GTN plans to pay for the expansion project through its energy rates, and calculates it would take 50 years to recover its costs — through 2072. Despite the company’s assertion, and based on restrictive natural gas policies in the affected states, Ferguson and the other Attorneys General assert this capacity will not be needed and GTN will likely have to abandon all or some of the pipeline infrastructure in the future. However, utility customers would be left to still pay for this unused energy infrastructure.

The company filed its application to expand the pipeline in October 2021 and FERC released its draft environmental review of the plan in June, finding it would have “limited adverse impacts on the environment.”

Assistant Attorneys General Megan Sallomi and Aurora Janke and paralegal Nerissa Tigner are handling the case for the Attorney General’s Office.

Ferguson’s environmental justice initiative

Ferguson launched the Attorney General’s Office Environmental Justice Initiative in April 2020 and for the 50th anniversary of Earth Day.

Research shows that Black, Indigenous, people of color, and low-income communities face the worst of the impacts of environmental problems and climate change. For example, low-income housing is more likely to be located near sources of air and water pollution, like highways, landfills, or hazardous waste sites. A research team led by the University of Washington and the University of Minnesota found that air pollution disproportionately harms Black and Hispanic Americans — air pollution that’s generated mainly by white Americans. Environmental justice recognizes that disproportionately impacted communities must be meaningfully involved in creating environmental protections.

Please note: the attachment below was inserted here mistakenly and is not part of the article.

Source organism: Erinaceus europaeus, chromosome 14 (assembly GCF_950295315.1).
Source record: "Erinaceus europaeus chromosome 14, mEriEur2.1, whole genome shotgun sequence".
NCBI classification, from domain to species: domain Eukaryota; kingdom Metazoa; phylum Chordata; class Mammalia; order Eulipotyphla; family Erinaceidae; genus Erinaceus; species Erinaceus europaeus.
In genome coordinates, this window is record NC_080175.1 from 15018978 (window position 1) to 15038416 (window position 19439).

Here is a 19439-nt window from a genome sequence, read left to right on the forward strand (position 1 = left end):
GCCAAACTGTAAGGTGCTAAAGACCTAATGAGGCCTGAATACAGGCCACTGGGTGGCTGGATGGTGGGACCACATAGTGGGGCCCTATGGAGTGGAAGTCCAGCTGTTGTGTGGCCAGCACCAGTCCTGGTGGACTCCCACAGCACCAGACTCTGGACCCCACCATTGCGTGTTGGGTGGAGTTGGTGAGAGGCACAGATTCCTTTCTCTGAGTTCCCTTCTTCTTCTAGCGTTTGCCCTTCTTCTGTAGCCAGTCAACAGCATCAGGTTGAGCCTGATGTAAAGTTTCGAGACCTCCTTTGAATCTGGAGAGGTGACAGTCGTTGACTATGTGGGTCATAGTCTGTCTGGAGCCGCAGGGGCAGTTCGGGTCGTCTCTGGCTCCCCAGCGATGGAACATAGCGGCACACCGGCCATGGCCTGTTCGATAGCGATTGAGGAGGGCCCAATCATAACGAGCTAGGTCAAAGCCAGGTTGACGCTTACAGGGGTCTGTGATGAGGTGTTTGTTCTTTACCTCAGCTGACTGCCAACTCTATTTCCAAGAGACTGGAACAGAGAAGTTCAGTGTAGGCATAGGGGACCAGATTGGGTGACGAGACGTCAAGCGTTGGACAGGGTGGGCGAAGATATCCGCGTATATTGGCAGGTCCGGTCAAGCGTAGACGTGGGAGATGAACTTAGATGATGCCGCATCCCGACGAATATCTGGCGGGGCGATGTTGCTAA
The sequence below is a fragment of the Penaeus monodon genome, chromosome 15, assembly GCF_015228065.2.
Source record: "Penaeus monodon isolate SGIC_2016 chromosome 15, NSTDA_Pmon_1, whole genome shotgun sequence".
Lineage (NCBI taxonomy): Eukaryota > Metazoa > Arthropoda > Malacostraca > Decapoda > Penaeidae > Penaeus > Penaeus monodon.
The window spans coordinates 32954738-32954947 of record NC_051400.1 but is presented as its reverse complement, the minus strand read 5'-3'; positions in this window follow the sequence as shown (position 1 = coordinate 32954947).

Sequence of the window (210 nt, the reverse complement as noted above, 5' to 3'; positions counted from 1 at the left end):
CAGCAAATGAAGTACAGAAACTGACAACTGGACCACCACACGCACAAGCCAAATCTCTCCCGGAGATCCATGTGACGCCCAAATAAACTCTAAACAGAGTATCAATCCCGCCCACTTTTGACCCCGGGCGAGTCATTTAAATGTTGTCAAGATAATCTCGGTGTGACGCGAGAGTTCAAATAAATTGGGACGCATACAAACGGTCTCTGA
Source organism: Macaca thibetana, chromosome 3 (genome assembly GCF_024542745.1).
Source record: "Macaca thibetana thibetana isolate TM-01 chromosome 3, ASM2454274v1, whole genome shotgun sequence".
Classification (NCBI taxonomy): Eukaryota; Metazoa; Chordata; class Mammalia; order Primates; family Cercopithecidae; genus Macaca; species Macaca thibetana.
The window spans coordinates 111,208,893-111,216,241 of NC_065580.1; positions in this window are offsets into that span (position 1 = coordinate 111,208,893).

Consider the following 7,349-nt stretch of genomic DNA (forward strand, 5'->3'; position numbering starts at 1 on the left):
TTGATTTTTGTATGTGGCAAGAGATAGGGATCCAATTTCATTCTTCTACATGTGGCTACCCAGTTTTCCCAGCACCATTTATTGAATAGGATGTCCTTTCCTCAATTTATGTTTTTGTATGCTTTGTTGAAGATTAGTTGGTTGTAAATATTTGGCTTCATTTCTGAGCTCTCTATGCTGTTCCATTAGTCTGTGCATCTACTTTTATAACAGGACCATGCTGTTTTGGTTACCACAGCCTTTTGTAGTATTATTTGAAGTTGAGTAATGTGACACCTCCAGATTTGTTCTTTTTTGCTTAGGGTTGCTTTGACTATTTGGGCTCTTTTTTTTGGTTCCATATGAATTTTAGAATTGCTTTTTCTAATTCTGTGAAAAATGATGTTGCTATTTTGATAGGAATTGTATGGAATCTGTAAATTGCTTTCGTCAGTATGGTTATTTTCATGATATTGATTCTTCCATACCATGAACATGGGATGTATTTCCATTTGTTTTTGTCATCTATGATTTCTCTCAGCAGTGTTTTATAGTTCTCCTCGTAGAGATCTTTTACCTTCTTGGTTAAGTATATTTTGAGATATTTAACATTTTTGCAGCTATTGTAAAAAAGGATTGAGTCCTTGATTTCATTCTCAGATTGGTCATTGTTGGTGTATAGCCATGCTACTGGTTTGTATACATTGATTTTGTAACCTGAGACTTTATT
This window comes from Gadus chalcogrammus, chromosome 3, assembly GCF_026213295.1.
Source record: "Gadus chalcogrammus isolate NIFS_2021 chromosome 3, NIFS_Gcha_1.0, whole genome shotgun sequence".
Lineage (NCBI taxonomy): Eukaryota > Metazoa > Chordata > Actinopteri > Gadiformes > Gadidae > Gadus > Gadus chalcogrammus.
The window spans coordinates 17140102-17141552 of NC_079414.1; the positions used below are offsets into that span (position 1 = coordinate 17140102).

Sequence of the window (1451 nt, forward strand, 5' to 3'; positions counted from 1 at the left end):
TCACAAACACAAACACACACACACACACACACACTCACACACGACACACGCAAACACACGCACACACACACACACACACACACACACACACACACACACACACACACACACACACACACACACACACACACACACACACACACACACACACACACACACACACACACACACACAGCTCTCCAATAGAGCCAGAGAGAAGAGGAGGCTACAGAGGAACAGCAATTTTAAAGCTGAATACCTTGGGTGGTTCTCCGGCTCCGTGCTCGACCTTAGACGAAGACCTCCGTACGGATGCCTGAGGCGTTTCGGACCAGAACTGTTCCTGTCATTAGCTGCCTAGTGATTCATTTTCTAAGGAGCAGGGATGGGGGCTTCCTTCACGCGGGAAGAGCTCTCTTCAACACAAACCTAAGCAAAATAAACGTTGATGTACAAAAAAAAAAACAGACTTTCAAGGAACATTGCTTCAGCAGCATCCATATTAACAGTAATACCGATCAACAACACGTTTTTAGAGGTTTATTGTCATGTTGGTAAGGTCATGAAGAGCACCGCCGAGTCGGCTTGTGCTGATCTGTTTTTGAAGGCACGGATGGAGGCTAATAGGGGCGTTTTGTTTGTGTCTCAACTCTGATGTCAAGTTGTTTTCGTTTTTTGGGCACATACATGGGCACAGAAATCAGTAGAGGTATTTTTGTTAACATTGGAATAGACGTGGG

In the motion to FERC, Ferguson noted there are vulnerable communities in the area near GTN’s compressor station in Starbuck. Data indicate that these communities may be at higher risk for environmental effects from GTN’s proposed expansion.

FERC also did not fully consider these effects when it released the draft environmental review. For example, the FERC review did not consider whether GTN’s project could affect farmworkers in the Walla Walla County area or how air pollution from wildfires would compound the air quality issues for people living in the area.

How climate change is projected to affect Washington state
 
The state Legislature has estimated the state is projected to experience:

  • An increase of 67 percent in the number of days per year above 90 degrees Fahrenheit, relative to 1976-2005, leading to an increased risk of heat-related illness and death, warmer streams, and more frequent algal blooms;
  • A decrease of 38 percent in the state’s snowpack, relative to 1970-1999, leading to reduced water storage, irrigation shortages, and winter and summer recreation losses;
  • An increase of 16 percent in winter streamflow, relative to 1970-1999, leading to an increased risk of river flooding;
  • A decrease of 23 percent in summer streamflow, relative to 1970-1999, leading to reduced summer hydropower, conflicts over water resources and negative effects on salmon populations; and
  • An increase of 1.4 feet in sea level, relative to 1991-2010, leading to coastal flooding and inundation, damage to coastal infrastructure, and bluff erosion.

How Washington state plans to combat climate change

The below are just some of Washington’s efforts to combat climate change:

  • Washington state set incremental limits on statewide emissions, which by 2050 will be 95 percent below 1990 levels.
  • In the electric sector, all retail sales of electricity to Washington utility customers must be greenhouse gas neutral by 2030.
  • By 2045, retail electricity must be 100 percent renewable.
  • Other sectors also must cap emissions and reduce them over time, consistent with Washington’s emission limits.
  • For buildings, Washington code will restrict the use of methane or other fossil fuels for heating, ventilation, and air conditioning systems in new buildings, beginning July 1, 2023.
  • The Washington Department of Commerce has set energy performance standards to reduce energy use in large buildings.
  • Ferguson has been holding federal agencies accountable to their obligations to comply with federal environmental laws, including the National Environmental Policy Act.